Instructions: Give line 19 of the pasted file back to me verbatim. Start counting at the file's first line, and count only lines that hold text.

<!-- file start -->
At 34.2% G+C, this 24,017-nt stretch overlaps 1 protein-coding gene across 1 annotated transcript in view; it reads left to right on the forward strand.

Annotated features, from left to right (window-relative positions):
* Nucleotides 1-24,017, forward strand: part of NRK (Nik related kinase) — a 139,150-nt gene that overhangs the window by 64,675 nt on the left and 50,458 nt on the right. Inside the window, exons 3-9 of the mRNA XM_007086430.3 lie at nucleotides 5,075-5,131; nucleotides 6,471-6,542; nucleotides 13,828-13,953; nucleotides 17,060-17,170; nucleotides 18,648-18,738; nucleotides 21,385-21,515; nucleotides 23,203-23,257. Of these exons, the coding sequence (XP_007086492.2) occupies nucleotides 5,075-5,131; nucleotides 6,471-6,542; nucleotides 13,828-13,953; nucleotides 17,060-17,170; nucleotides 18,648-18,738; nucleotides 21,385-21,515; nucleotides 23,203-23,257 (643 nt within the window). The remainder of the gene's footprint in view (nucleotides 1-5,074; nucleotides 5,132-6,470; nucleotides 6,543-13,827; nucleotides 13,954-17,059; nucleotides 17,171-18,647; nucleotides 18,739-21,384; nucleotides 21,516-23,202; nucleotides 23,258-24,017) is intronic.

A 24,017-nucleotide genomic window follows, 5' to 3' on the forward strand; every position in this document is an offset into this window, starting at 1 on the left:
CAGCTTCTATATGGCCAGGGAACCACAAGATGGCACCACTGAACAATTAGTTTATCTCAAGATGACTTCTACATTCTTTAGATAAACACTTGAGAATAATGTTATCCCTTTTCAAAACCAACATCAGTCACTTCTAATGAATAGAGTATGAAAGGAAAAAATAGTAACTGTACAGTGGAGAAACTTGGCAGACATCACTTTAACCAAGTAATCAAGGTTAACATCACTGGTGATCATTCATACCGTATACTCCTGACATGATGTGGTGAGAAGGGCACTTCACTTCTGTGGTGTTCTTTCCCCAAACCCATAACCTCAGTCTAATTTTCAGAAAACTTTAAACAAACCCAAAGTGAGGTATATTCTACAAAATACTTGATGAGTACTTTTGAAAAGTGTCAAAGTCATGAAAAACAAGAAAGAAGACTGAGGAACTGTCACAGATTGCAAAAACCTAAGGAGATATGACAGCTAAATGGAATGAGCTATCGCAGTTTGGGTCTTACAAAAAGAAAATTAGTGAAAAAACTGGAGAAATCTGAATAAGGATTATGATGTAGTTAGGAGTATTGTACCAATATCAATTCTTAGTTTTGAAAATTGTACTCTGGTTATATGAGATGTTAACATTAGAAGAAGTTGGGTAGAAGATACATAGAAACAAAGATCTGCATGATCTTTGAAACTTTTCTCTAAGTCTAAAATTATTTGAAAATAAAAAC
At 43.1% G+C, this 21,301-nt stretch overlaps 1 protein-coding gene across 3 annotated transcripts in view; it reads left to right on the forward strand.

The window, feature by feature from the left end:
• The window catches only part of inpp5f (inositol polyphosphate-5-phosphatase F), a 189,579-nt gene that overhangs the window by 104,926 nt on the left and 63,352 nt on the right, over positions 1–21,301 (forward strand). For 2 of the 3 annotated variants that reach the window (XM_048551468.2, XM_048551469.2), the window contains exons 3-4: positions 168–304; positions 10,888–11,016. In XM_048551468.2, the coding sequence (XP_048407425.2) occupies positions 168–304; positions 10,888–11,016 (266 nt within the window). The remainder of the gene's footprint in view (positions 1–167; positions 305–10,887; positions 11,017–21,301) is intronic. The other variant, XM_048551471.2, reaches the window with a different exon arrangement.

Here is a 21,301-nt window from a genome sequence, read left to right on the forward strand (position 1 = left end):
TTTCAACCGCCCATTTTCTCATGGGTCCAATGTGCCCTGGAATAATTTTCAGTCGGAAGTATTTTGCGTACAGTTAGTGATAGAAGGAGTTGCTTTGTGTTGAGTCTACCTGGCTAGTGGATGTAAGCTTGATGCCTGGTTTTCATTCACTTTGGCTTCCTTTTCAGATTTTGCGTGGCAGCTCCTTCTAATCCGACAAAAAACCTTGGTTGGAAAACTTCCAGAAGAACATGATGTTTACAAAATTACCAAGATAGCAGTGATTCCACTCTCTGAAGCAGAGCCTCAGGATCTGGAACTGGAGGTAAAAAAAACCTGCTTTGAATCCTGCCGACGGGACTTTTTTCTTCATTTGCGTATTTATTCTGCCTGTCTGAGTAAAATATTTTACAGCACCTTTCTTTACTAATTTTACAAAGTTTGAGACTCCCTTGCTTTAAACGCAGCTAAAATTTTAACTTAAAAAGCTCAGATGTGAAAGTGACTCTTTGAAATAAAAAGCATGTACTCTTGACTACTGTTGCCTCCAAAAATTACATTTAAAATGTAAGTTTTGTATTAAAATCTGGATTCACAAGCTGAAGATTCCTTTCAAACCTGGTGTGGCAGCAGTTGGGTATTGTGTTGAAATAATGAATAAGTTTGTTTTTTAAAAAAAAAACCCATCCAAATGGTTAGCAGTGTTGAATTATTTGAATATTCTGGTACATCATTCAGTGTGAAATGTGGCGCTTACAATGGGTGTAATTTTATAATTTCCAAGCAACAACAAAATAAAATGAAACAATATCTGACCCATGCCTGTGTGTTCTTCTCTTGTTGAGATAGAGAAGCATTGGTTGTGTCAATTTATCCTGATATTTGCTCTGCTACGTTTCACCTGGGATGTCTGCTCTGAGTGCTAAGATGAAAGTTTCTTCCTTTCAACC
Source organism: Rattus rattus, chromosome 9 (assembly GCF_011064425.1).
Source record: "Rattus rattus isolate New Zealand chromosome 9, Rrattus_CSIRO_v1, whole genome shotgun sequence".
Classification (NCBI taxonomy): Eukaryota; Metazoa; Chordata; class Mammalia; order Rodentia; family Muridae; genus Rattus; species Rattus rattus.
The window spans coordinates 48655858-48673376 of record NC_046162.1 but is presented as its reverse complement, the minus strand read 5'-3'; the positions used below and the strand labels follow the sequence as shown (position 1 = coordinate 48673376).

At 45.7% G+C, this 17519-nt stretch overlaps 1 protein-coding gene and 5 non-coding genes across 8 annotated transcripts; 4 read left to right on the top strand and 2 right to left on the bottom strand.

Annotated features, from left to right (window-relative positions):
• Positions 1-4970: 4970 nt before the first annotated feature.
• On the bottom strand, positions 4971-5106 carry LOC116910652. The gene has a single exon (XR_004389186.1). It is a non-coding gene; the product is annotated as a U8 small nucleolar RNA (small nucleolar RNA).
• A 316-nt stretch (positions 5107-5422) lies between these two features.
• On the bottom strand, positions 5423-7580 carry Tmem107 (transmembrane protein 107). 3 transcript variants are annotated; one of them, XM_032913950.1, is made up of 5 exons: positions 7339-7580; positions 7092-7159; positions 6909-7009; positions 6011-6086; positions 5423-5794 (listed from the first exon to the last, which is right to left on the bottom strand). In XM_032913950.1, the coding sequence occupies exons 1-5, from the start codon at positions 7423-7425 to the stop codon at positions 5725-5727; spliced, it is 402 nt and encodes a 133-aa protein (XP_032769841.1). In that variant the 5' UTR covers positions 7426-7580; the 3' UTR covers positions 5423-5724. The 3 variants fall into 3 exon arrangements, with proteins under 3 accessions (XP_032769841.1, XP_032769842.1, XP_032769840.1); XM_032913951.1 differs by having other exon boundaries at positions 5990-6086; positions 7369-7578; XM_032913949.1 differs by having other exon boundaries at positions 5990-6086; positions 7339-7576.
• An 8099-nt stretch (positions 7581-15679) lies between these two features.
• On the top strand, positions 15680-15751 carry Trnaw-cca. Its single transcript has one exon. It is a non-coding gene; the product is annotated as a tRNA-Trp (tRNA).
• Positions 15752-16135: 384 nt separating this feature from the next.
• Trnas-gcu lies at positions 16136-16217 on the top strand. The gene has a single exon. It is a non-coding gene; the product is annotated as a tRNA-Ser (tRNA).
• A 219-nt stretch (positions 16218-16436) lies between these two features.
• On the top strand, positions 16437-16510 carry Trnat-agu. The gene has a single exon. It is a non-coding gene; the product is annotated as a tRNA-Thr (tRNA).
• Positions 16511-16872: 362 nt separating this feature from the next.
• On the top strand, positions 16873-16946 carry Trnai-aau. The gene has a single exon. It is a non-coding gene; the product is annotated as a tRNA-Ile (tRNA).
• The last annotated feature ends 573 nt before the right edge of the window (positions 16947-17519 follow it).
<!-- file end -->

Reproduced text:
• A 316-nt stretch (positions 5107-5422) lies between these two features.